Benefits of cycling #4: Stronger muscles

Cycling can also strengthen your leg and core muscles. 

This benefit might seem surprising at first. As we explained above, cycling doesn’t require as much torque generation as some sports/activities. Yet elite cyclists often have larger, stronger leg muscles than other types of endurance athletes. 

What explains this discrepancy? It seems that the steady muscle contractions of cycling promote more muscle mass than their low peak torque would imply.

In other words, cycling taps into the same high-rep, a low-weight concept that many bodybuilders and strength athletes adhere to. Cycling’s ability to promote muscular development also makes sense on an intuitive level: its smooth movements don’t penalize the development of bulky legs. If you want to get powerful, toned leg muscles, don’t neglect bicycling. 

Cycling is also good for the stabilizer muscles of your arms and core. Bicycling out of the saddle — when climbing a hill or sprinting, for example — is truly a full-body workout.   

Benefits of cycling #5: Rehab from injury

Cycling is low-impact enough that it can be picked up by almost anyone — even people with injuries. Cycling exercises can be used as part of a rehabilitation program for knee injuries, ankle injuries, or even injuries from other sports.  Runners or hikers who’ve suffered from overuse injuries can usually turn to cycling without developing any other problems. 

One study that dove into the nitty-gritty biomechanics of cycling put it this way: “The bicycle provides quadriceps rehabilitation while controlling the stresses to the knee ligaments. With pedaling on the bicycle, forces are applied to the anterior cruciate ligament, the capsular ligaments, and the posterior structures of the knee joint as the tibial plateau is posteriorly tilted.”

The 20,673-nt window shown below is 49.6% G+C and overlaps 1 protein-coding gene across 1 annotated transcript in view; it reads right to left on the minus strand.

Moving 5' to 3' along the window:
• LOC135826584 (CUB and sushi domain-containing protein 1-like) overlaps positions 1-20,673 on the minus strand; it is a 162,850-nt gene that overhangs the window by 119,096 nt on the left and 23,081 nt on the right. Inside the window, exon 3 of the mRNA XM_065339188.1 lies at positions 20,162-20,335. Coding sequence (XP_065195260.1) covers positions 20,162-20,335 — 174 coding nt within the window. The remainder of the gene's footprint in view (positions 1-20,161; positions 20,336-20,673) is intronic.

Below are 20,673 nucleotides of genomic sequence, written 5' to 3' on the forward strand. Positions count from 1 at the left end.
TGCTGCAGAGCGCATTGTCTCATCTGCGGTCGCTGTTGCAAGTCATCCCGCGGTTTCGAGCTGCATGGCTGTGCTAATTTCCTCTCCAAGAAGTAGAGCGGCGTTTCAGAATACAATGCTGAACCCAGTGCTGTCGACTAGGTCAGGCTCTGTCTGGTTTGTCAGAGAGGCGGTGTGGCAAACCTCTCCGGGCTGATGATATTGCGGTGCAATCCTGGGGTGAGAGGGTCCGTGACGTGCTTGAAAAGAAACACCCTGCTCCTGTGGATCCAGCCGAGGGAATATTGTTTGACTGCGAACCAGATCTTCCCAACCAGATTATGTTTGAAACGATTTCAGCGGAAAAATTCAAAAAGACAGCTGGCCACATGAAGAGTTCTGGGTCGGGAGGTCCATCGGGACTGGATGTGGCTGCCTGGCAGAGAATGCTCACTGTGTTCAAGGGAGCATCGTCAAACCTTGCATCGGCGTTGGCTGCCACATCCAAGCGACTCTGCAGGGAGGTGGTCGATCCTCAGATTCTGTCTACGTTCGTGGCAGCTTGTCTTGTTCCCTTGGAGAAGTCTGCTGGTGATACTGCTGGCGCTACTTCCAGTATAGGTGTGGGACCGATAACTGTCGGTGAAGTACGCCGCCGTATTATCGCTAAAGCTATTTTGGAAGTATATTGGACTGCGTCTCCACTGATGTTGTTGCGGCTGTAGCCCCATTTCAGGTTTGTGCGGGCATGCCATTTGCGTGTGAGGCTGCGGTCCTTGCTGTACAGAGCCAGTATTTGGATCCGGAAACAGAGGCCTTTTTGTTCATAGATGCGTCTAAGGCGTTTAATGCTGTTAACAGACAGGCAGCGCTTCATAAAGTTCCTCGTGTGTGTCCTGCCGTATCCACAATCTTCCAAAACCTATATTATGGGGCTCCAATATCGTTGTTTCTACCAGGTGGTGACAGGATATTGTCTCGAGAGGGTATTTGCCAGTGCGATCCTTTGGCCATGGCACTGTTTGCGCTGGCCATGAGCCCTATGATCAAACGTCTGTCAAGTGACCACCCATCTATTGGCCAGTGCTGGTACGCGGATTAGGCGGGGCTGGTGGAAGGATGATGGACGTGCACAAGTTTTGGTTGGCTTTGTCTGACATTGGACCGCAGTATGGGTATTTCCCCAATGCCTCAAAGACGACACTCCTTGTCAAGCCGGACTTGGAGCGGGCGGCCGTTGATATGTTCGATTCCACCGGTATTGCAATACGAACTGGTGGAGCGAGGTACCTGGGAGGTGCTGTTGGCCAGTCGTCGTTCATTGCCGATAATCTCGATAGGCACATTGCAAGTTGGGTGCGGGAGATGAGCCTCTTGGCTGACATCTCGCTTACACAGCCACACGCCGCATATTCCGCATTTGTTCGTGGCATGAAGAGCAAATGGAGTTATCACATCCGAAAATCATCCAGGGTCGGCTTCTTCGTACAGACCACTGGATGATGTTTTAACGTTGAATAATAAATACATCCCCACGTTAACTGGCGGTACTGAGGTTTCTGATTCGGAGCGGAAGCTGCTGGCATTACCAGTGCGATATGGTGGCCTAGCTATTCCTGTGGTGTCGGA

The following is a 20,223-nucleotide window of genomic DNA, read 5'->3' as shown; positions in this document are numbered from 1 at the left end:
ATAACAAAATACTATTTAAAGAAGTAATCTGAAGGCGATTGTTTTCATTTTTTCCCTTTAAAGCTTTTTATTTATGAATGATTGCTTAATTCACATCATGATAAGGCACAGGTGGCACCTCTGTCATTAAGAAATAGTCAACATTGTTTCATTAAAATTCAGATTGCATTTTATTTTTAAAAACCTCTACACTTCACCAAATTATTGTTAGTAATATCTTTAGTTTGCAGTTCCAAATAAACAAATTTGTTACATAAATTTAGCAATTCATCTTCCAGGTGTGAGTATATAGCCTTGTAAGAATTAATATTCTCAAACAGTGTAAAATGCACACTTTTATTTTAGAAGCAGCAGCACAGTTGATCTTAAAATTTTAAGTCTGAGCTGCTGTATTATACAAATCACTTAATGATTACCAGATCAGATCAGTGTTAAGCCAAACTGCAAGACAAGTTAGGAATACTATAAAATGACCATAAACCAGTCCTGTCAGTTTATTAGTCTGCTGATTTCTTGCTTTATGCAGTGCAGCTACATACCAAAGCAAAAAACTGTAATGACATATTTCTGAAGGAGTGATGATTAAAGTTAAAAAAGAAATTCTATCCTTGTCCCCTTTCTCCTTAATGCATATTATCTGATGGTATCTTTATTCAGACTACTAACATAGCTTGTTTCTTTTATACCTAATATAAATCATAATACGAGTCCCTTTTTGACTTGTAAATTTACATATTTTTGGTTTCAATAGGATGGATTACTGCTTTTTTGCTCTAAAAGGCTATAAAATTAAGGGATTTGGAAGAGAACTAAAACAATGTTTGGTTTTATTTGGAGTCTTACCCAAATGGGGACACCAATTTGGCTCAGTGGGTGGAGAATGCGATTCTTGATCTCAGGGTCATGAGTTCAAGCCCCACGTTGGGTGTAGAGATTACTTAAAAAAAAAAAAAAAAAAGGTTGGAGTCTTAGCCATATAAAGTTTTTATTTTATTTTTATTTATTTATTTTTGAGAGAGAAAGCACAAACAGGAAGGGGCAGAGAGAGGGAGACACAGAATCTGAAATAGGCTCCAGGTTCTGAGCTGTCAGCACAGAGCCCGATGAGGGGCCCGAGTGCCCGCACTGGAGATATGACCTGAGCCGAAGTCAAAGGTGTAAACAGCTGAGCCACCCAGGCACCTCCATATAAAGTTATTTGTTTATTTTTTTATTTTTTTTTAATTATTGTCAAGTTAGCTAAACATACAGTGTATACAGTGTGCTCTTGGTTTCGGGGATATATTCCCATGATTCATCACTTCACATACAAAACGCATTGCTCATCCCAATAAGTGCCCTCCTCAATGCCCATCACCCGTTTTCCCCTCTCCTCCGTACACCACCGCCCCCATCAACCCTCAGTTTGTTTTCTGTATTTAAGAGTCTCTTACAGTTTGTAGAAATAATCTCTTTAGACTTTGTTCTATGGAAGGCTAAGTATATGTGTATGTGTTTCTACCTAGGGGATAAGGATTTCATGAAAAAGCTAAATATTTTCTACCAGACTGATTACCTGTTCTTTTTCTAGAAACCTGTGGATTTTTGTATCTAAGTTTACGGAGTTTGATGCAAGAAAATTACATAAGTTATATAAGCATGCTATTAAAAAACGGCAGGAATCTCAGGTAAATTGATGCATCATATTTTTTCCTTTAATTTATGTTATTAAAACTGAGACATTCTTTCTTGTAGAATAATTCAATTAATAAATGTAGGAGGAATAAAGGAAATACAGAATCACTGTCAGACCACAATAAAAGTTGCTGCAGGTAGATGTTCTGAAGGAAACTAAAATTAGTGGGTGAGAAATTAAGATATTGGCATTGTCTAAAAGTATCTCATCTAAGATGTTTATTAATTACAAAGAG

In other words, cycling’s pedaling movement puts a protective pressure on the ligaments around the knee, while not putting undue strain on the knee’s hinge joint itself. 

Benefits of cycling #6: Improved body composition

Cycling for weight loss is simple and effective. Many people who take up cycling find that they naturally settle into lower weight.

Best of all, this weight loss usually happens without a corresponding loss of muscle. Part of this is due to the increased calorie burn that happens during a cycling session (500+ calories burned/hour), but much of it is thanks to cycling’s ability to change the way your body processes energy. A single intense cycling session can boost your metabolism for up to 14 hours afterward.

Cycling also trains your muscle to burn more fat at rest. Even your fat may burn more fat at rest. That’s because cycling can increase the mitochondrial density of your fat stores, making them more metabolically active.

Studies show that cycling can promote weight loss even when cyclists don’t make a conscious change in diet.  (Of course, combine cycling with Dr. Kiltz’s B.E.B.B.I. diet for best results.)

Other studies show that these benefits can be had from practically any type of cycling. Outdoor cycling, indoor cycling, and spin cycling (on a stationary bike with moving pedals and moving handlebars) are all effective methods for weight loss. Feel free to choose whichever variety you enjoy the most.

Benefits of cycling #7: Improved fertility 

Here’s one of cycling’s less obvious benefits: it’s great for pregnant women and their future children. 

Research from Michigan State University shows that moms-to-be who bicycled during pregnancy had an easier labor and faster post-labor recovery than normal. Babies of moms who stay active enjoy lower obesity rates and better neurological development than others. Other studies have shown that low-intensity exercise is safe even in the latter months of pregnancy.